The food they ate, the poems they wrote

Pre-footnote: after the widely unpredicted Republican victory in the presidential election of 2016, many media organizations in the United States dispatched pundits to rural precincts to learn what they had missed. Soon derided by the pundits themselves as “Cletus-hunting,” these expeditions typically involved respectful interviews with citizens lamenting their loss of economic and cultural status and placing the blame on urban elites. Typically, the pundits then wrote up the color red (as in the citizens’ Donald Trump wear) but not the color black (as in Barack Obama’s unclothed skin).

That coverage was truncated not only spectrally but historically. On the record of American history, the cultural conflict between pastoral and anti-pastoral had begun taking specifically literary form at least as early as Crèvecoeur’s Sketches of Eighteenth-Century America, with its fictitious political playlet about the sanctimonious neighbors who in non-fictional actual history forced Crèvecoeur to flee his farm and then stole it. The depiction of helpless fury in the face of cant was to become a distinctive genre trait which reproduced itself throughout the nineteenth and twentieth centuries in such novels as E. W. Howe’s The Story of a Country Town, Sinclair Lewis’s Main Street, and of course Huckleberry Finn. As a mode of reading, the genre remains vigorous. Three anti-Red texts still culturally resonant post-centenary are Willa Cather’s “The Sculptor’s Funeral,” Ring Lardner’s “Haircut,” and H. L. Mencken’s “The Husbandman.” Listen, Fox:

And long before Mencken, St. John Crèvecoeur, an eighteenth-century Physiocrat who believed that wealth originated in a pastoral economics of the soil, redefined those who had moved beyond the frontiers of American society as not only post-pastoral but pre-human. More than a century before Max Nordau popularized the term, Crèvecoeur was calling such life forms degenerate. Said he: the degenerates have reverted to an earlier state, of society and of body. Observe what they metabolize, there among the foxes.

After you’ve read this, the Capitol on January 6, 2021, may come to mind, with the shit smeared on the interior walls, the human space. But because there are schools on your side of the frontier, you also have learned to turn off the TV, turn back the clock, and read this twentieth-century poem.

Shreveport (Louisiana) Journal, March 8, 1928, page 2.

Less than two years from this date of publication, the Great Depression will arrive to wipe the dimpled smile off Mr. Blige’s face. But it already looks like a forced smile. Mr. Blige can’t be happy in his apron among the orange squeezers. You see that in the drawing, but you can also hear it in the lyric. Back-translated to prose, O. Blige is proud but poor, loud but little, ever going over his inventory, never peacefully asleep. Rhyming itself into being, his poem has sung him so.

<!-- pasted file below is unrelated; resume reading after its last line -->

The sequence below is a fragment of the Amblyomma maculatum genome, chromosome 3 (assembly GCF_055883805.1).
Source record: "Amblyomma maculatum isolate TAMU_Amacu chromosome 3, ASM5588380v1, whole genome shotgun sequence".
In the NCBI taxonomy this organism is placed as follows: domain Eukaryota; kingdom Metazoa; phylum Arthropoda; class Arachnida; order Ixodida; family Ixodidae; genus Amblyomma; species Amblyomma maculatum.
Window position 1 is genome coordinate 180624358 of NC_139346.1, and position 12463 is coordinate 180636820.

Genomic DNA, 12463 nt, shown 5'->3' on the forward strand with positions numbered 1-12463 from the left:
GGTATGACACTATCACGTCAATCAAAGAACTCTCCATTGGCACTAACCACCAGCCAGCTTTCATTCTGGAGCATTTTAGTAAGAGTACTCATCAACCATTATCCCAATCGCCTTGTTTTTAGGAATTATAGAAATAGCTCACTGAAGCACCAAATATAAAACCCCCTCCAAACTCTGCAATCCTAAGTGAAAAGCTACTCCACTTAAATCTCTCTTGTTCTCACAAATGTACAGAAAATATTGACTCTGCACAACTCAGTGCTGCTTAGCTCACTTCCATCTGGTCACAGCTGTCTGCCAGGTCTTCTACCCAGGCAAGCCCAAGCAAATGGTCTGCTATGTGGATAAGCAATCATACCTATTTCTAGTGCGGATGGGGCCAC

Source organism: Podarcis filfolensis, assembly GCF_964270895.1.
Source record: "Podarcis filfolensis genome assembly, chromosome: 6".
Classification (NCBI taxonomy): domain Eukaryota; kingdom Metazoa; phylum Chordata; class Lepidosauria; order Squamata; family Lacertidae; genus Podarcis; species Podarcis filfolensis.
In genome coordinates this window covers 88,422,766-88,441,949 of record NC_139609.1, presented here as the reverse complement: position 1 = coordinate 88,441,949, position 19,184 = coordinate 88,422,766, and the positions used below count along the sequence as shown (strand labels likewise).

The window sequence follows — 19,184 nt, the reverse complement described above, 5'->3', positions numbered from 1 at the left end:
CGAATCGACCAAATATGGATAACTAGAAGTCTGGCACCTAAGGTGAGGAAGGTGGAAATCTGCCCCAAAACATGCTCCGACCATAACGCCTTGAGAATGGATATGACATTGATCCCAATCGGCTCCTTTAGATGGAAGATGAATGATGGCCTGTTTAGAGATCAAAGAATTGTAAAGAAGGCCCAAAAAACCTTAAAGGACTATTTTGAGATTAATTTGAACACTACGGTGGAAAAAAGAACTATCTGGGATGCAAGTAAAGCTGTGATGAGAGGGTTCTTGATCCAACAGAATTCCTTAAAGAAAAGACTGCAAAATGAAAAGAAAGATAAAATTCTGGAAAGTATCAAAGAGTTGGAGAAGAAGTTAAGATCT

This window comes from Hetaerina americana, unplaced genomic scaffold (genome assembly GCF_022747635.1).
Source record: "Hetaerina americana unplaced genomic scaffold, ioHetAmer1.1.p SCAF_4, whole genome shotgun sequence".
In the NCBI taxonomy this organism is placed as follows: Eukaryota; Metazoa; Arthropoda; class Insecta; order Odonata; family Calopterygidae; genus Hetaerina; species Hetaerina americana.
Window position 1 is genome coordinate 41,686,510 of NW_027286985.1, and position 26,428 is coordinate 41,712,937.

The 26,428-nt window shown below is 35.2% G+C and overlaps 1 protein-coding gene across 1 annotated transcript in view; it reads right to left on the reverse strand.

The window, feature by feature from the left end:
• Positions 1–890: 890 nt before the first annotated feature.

So take the poem seriously, at its rhymes’ words. Don’t let it get its metrical feet on an AR-15. If you do, it will communicate its rhythm to you.

Hat : woman :: machine : machine



Le Corbusier inscribed those words in the second (1928) edition of his Toward an Architecture. The first sentence is one of the axioms of modernism. A century later, you are running your fingers over it on page 151 of John Goodman’s translation (Getty Research Institute, 2007), where it is shelved under the subtitle “Liners.”


Liners such as, en route shortly after the launch of Toward an Architecture:

This one was shaped by the modernist aesthetic of Art Deco. Its three sleeked funnels were unequal in height from bow to stern: first tall, then medium, then short (and the short one was a decorative dummy). Viewed from the side, the pattern communicated a knowingly accepted illusion of streamlined speed. Viewed from the bow, the tall funnel allotted the ship’s proportions the way a hat allots a head’s proportions.


Allotting, the hat inscribed below guides the eye to see a face as a petitesse. Petitesse is a curve and the hat is its generatrix.

Also the hat’s crown rakes back in the illusion of speed while the passive woman within the hat remains still. Also the hat’s ribbon, wrapped halfway up around the domed cylinder of the crown, teaches the senses to imagine ribbon and crown as body parts harmonizing at knowingly accepted cross purposes . . .

Jacques-Henri Lartigue, stereo autochrome Bibi au Restaurant d’Eden Roc, Cap d’Antibes, May 1920.

An eye made use of an apparatus to create this image of a woman designed and curated. She’s more than a century old now but as good as new. You accept the illusion knowingly. You are a member of its comic audience. Defined by the aesthetic of Euclid, a woman is a machine for wearing a hat.

The passing the undying

Ray Wagner Collection, San Diego Air and Space Museum, catalog no. 16_003979. Detail restored.

Falling astern, the obelisk of the Washington Monument sank back into the rainy horizon. As it passed below, it had momentarily been interpretable as a realized intention toward history. But what had passed above it was innocent of intent. Instant by instant, it was only passage. Eventually the silver-tinted body took on a name (USS Shenandoah), a terminus (crashed 9/3/1925), and thereby a history, but that descent from wordless air into inked words was only the end of the body’s passage, not the passage itself. As long as it remains, a shadow cast along time by passage is not history but memory: never not vanished but nevertheless not yet known not to be.